What if there were a drug that could prevent the development of PTSD (Posttraumatic Stress Disorder) in those at risk? A study published today in the Proceedings of the National Academy of Sciences offers new insight into how the brain processes traumatic memories. Researchers say these discoveries could lead to just such a treatment.

Scientists at McLean Hospital near Boston found that the surge of noradrenaline, a neurotransmitter released during stressful events, can cause the brain to consolidate traumatic memories in a way that can result in the vivid flashbacks that plague victims of PTSD. This information may be the key to developing a drug that interrupts that process and stops the disorder from taking hold in the minds of those at risk--like recent rape victims or soldiers who've experienced devastating battlefield events.

Newsweek'sTemma Ehrenfeld spoke to Vadim Bolshakov, director of the Cellular Neurobiology Laboratory at McLean Hospital, about the research and how his team's work with rats could help prevent PTSD. Excerpts:

Q: The public became more aware of PTSD when we learned that Vietnam vets were having debilitating flashbacks and nightmares. Now soldiers home from Iraq are suffering too. How does PTSD develop-can any kind of trauma cause it?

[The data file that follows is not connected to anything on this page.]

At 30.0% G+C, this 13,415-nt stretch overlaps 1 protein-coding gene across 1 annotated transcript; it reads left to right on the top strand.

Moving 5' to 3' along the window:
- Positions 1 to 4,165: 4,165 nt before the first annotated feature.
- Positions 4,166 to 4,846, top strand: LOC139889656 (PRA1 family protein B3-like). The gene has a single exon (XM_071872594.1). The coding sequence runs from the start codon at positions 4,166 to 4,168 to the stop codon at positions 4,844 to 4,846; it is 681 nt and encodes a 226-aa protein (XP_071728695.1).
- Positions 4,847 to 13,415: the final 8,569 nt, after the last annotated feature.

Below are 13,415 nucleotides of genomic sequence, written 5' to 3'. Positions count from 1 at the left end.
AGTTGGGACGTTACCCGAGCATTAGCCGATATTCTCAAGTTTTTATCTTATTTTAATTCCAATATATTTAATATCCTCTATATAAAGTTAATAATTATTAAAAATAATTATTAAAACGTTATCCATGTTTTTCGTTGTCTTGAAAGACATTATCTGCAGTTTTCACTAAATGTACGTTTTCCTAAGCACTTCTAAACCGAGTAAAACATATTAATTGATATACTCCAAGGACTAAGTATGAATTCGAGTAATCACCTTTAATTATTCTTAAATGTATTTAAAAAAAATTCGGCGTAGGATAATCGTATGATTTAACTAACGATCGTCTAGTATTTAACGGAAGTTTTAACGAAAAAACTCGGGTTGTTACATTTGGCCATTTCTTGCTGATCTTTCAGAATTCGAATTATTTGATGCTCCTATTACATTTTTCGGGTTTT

Vadim Bolshakov: Any psychological trauma could lead to PTSD. In our lab, we model trauma by giving a rat a mild electric shock on the foot after a loud sound. The next time it hears the sound, it associates the sound with the shock and shows what we call a "fear response." It freezes or startles and we can measure a raised heartbeat. In a human being, a sound or smell can bring the painful memories back. The human being doesn't necessarily freeze or startle, but experiences other symptoms that are part of the fear response.

Q: You found that the release of noradrenaline leads to the formation of permanent memories linked to the fear response. How is noradrenaline different from adrenalin, the chemical that makes us feel excited before a race or speech?